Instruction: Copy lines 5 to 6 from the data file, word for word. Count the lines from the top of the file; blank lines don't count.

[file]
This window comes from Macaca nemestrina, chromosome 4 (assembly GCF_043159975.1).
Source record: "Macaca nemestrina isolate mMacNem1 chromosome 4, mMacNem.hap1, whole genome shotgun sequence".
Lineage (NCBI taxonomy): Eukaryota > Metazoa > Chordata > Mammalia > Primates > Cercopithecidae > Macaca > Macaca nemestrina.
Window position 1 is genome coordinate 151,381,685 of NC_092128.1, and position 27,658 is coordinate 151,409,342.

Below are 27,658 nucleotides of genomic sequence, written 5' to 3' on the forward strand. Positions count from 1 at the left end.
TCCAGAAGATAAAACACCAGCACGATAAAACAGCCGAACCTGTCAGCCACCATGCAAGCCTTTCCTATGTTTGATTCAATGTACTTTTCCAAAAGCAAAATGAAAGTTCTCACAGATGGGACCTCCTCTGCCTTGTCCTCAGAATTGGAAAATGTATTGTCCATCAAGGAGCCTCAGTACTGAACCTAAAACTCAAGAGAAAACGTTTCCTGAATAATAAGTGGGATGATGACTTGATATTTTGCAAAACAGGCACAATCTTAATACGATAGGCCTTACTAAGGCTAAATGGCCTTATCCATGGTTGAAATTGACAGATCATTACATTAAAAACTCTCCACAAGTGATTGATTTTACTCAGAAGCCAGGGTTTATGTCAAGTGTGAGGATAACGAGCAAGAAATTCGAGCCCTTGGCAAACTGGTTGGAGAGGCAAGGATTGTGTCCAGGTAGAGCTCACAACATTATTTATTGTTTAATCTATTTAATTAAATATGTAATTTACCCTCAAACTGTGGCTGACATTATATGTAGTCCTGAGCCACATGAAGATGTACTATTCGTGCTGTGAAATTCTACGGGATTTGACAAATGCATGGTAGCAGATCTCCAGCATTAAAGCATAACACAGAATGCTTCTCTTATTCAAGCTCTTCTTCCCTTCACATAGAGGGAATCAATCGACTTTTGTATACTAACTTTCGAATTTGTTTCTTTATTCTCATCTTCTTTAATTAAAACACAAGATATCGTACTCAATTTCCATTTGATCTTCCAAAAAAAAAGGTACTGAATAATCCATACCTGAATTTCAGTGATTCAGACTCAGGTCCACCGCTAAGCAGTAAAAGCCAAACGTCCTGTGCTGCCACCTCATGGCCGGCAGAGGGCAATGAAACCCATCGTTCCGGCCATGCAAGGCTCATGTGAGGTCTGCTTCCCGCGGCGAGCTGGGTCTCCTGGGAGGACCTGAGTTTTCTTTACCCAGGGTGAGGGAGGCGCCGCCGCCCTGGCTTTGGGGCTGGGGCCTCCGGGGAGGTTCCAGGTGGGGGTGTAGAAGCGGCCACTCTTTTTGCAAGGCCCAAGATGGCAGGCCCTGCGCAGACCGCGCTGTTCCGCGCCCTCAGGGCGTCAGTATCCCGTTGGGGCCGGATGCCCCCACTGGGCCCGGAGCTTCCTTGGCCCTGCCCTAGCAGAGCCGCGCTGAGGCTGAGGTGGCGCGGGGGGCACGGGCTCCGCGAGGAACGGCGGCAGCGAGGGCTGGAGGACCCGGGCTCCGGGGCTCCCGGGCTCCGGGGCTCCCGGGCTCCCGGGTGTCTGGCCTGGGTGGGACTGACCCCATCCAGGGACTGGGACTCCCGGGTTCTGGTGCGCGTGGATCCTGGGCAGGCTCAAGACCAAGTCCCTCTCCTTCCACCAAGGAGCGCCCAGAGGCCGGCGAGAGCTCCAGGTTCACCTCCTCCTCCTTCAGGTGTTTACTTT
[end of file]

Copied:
Below are 27,658 nucleotides of genomic sequence, written 5' to 3' on the forward strand. Positions count from 1 at the left end.
TCCAGAAGATAAAACACCAGCACGATAAAACAGCCGAACCTGTCAGCCACCATGCAAGCCTTTCCTATGTTTGATTCAATGTACTTTTCCAAAAGCAAAATGAAAGTTCTCACAGATGGGACCTCCTCTGCCTTGTCCTCAGAATTGGAAAATGTATTGTCCATCAAGGAGCCTCAGTACTGAACCTAAAACTCAAGAGAAAACGTTTCCTGAATAATAAGTGGGATGATGACTTGATATTTTGCAAAACAGGCACAATCTTAATACGATAGGCCTTACTAAGGCTAAATGGCCTTATCCATGGTTGAAATTGACAGATCATTACATTAAAAACTCTCCACAAGTGATTGATTTTACTCAGAAGCCAGGGTTTATGTCAAGTGTGAGGATAACGAGCAAGAAATTCGAGCCCTTGGCAAACTGGTTGGAGAGGCAAGGATTGTGTCCAGGTAGAGCTCACAACATTATTTATTGTTTAATCTATTTAATTAAATATGTAATTTACCCTCAAACTGTGGCTGACATTATATGTAGTCCTGAGCCACATGAAGATGTACTATTCGTGCTGTGAAATTCTACGGGATTTGACAAATGCATGGTAGCAGATCTCCAGCATTAAAGCATAACACAGAATGCTTCTCTTATTCAAGCTCTTCTTCCCTTCACATAGAGGGAATCAATCGACTTTTGTATACTAACTTTCGAATTTGTTTCTTTATTCTCATCTTCTTTAATTAAAACACAAGATATCGTACTCAATTTCCATTTGATCTTCCAAAAAAAAAGGTACTGAATAATCCATACCTGAATTTCAGTGATTCAGACTCAGGTCCACCGCTAAGCAGTAAAAGCCAAACGTCCTGTGCTGCCACCTCATGGCCGGCAGAGGGCAATGAAACCCATCGTTCCGGCCATGCAAGGCTCATGTGAGGTCTGCTTCCCGCGGCGAGCTGGGTCTCCTGGGAGGACCTGAGTTTTCTTTACCCAGGGTGAGGGAGGCGCCGCCGCCCTGGCTTTGGGGCTGGGGCCTCCGGGGAGGTTCCAGGTGGGGGTGTAGAAGCGGCCACTCTTTTTGCAAGGCCCAAGATGGCAGGCCCTGCGCAGACCGCGCTGTTCCGCGCCCTCAGGGCGTCAGTATCCCGTTGGGGCCGGATGCCCCCACTGGGCCCGGAGCTTCCTTGGCCCTGCCCTAGCAGAGCCGCGCTGAGGCTGAGGTGGCGCGGGGGGCACGGGCTCCGCGAGGAACGGCGGCAGCGAGGGCTGGAGGACCCGGGCTCCGGGGCTCCCGGGCTCCGGGGCTCCCGGGCTCCCGGGTGTCTGGCCTGGGTGGGACTGACCCCATCCAGGGACTGGGACTCCCGGGTTCTGGTGCGCGTGGATCCTGGGCAGGCTCAAGACCAAGTCCCTCTCCTTCCACCAAGGAGCGCCCAGAGGCCGGCGAGAGCTCCAGGTTCACCTCCTCCTCCTTCAGGTGTTTACTTT